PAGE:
In 1959 the series of Argentinian races that normally open the racing season were missed, but 1960 saw them back on the Calendar and run according to previous form. The three week racing season contained a round of the Drivers’ World Champion, namely the Argentine Grand Prix, a round of the Sports Car Championship in the 1,000 kilometre race, and a Formule Libre race.
The 1,000 kilometres of Buenos Aires (January 31st)
Held on a 9.5kms circuit comprising part of the Autodromo and a stretch of dual-carriageway, this race was expected to be a straight fight between Ferrari and Porsche, these being the only works teams entered. Phil Hill/Allison and von Trips/Ginther had 12-cylinder 3-litre Ferraris, while Gonzalez/Scarfiotti had a Dino-engined car of 2.4-litres. Porsche entered three 1,600cc RSK models with drivers Bonnier Graham Hill, Trintignant/Herrmann and Barth/Gendebien, while von Hanstein/Bohnen had a works Carrera GT. The rest of the entry of 28 cars was made up from a mixed collection of private owners or small Scuderias, but surprise of the race came from the Camoradi Team entry of Gurney/Gregory with a new 2.8-litre “birdcage chassis” Tipo 61 Maserati. Gurney set the pace and led all the factory cars for a considerable time, including making fastest lap, and this new Maserati was undoubtedly faster than the Ferraris. It eventually succumbed to gearbox and shock-absorber troubles, and had to withdraw, leaving the two 3-litre Ferraris in full command of the race, with the ever-waiting Porsches in the next places.
Once the Maserati had dropped out the race became a procession and the 23 starters dwindled to 11 by the end of the 1,000 kilometres.
The Argentine Grand Prix (February 7th)
As is usual the F1 race was held in the Autodromo at Buenos Aires on the No 2 circuit of 3.9 kilometres for a distance of 80 laps. Works entries came from Ferrari, Cooper, BRM and Lotus, with two Equipe-Walker cars as well. Graham Hill was having his first drive for BRM and started well by leading at the start and duelling with Bonnier (BRM) and Moss (Cooper-Walker). Once again the Walker car fell apart, this time in the rear suspension, and Bonnier held a good lead but later had to call at the pits with overheating, while Graham Hill succumbed to the high air temperatures, as did Stacey with one of the works Lotus cars.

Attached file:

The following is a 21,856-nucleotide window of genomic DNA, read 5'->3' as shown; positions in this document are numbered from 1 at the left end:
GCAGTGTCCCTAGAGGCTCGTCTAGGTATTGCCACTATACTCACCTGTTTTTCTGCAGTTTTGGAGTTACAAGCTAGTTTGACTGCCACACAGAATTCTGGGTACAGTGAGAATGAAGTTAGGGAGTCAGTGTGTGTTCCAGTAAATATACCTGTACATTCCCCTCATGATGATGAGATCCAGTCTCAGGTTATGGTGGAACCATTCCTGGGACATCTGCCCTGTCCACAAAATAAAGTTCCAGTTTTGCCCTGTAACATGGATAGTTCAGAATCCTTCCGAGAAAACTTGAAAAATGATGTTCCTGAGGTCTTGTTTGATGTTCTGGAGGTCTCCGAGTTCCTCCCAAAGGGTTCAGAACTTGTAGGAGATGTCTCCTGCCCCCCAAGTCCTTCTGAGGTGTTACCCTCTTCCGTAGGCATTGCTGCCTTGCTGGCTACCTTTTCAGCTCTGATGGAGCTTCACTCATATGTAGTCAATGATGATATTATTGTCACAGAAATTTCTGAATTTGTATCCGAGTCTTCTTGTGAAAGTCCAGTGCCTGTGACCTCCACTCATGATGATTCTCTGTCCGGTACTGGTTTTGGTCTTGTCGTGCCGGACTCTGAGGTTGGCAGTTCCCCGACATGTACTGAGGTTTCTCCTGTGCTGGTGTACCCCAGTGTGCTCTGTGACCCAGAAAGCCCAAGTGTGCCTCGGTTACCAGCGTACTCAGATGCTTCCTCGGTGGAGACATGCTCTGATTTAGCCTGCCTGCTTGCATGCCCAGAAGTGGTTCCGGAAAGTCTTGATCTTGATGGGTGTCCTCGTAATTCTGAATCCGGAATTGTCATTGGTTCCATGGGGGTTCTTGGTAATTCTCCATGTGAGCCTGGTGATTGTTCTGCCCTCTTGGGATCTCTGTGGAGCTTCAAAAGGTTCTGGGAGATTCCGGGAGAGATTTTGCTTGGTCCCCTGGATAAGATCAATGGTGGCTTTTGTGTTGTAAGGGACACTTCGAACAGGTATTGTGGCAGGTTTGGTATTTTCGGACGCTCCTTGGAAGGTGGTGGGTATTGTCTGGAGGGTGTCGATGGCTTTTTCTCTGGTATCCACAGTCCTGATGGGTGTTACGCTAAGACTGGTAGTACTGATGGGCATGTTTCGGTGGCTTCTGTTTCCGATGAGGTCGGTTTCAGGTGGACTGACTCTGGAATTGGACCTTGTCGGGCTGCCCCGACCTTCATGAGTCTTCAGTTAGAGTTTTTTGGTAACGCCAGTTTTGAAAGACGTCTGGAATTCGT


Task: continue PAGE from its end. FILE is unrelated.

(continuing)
Brabham retired and as at Sebring his staunch team-mate, young McLaren, upheld Cooper fortunes to pass Allison’s Ferrari and Ireland’s works Lotus, to take the lead when Bonnier stopped. Having broken his own car Moss took over the other Walker entry from Trintignant and for a time motor racing relived in the past, when racing was racing, for Moss did his utmost to regain the lead for the Walker team, getting to third place just 10sec behind Allison’s Ferrari before the finish. Both BRMs were 1959 front-engined cars.
Although this effort on behalf of the team netted them third place Moss gained no points in the Championship rating, but instead had the satisfaction of having driven a good race, which is surely much more important. One hopes that having set a precedent in doing this, other teams and drivers will follow his example and help us to get back to some proper motor-racing, where each event is a race in itself, and not overshadow the object of each race with the absurd “points chasing” that has bogged down Grand Prix racing these last two years.